P = \begin{pmatrix} 1 & 0.5 & 0 & \cdots & 0 & 0\\ 0 & 0 & 0.5 & \cdots & 0 & 0\\ 0 & 0.5 & 0 & \cdots & 0 & 0\\ 0 & 0 & 0.5 & & 0 & 0 \\ \vdots & \vdots & \vdots & \ddots & \vdots & \vdots\\ 0 & 0 & 0 & \cdots & 0.5 & 1 \end{pmatrix}; \quad S_{i+1} = P \cdot S_i

So, after one step the drunkard’s state vector will have a 0.5 in the 29th and the 31st position and zeroes elsewhere, saying that he will be in either of these states with probability 0.5, and certainly nowhere else. Note that the 1’s at the top and bottom of the transition matrix will absorb and probability that arrives at that state for the rest of the process.

To keep things simple, let’s consider a much smaller problem with only six states, where state 1 is ‘down the cliff’ and state 6 is ‘home’; and we’ll come back to the larger problem at the end. We want to calculate the limit of the drunkard’s state as the transition matrix is applied a large number of times, ie. to calculate

S_n = P^n \cdot S_0

An efficient way to calculate powers of a large matrix is to first diagonalise it. We have \inline P = U A\ U^{-1}, where \inline A is a diagonal matrix whose diagonal elements are the eigenvalues of \inline P, and \inline U is the matrix whose columns are the eigenvectors of \inline P. Note that, as \inline P is not symmetric, \inline U^{-1} will have row vectors that the the LEFT eigenvectors of \inline P, which in general will be different to the right eigenvectors. It is easy to see how to raise \inline P to the power n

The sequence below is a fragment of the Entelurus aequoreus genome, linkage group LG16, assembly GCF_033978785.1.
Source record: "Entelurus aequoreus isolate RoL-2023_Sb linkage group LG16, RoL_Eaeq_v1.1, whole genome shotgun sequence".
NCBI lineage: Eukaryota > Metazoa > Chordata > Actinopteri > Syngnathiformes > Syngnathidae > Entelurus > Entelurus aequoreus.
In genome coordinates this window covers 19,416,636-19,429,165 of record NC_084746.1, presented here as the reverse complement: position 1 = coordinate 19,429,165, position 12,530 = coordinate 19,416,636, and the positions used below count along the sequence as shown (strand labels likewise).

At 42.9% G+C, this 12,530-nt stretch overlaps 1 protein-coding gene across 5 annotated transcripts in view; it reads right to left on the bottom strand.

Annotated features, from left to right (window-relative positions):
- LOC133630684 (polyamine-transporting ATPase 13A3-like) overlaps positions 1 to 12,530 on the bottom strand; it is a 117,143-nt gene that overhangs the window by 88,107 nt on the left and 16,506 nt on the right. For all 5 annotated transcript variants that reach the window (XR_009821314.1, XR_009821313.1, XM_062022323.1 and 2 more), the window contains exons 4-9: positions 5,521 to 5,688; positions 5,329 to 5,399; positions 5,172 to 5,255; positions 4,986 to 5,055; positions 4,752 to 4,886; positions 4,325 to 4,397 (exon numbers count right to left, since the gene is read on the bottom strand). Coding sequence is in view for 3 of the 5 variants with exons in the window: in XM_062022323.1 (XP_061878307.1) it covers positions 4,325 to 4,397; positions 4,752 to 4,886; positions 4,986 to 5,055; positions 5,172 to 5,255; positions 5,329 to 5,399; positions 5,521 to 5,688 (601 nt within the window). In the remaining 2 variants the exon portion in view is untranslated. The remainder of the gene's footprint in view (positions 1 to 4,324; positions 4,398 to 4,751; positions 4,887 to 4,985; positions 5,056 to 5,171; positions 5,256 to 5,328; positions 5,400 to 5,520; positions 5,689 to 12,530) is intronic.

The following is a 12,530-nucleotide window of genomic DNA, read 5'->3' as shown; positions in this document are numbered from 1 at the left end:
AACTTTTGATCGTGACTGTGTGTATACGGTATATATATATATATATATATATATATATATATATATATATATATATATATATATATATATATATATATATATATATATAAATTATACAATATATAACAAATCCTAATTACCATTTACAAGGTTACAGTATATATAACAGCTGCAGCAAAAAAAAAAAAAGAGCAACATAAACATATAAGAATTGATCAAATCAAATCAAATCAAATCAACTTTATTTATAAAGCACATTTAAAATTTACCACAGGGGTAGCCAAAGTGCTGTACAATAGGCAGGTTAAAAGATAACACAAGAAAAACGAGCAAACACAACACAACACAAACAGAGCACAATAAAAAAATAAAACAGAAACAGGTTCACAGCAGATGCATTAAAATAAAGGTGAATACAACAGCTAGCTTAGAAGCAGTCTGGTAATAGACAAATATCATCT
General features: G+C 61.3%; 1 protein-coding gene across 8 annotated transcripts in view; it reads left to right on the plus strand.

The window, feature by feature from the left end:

P^n = (U A\ U^{-1})^n = U A^n\ U^{-1}

since all of the \inline Us and \inline U^{-1}s in the middle cancel. Since \inline A is diagonal, to raise it to the power of n we simlpy raise each element (which are just the eigenvalues of \inline P) to the power of n. To calculate the eigenvalues of P we solve the characteristic equation

|P - \lambda_a I| = 0

with

P = \begin{pmatrix} 1 & 0.5 & 0 & 0 & 0 & 0\\ 0 & 0 & 0.5 & 0 & 0 & 0\\ 0 & 0.5 & 0 & 0.5 & 0 & 0\\ 0 & 0 & 0.5 & 0 & 0.5 & 0 \\ 0 & 0 & 0 & 0.5 & 0 & 0\\ 0 & 0 & 0 & 0 & 0.5 & 1 \end{pmatrix}

This gives six eigenvalues, two of which are one (these will turn out to correspond to the two absorbing states) and the remainder are strictly \inline 0\leq \lambda_a < 1. Consequently, when raised to the power n in the diagonal matrix above, all of the terms will disappear except for the first and the last eigenvalue which are 1 as n becomes large.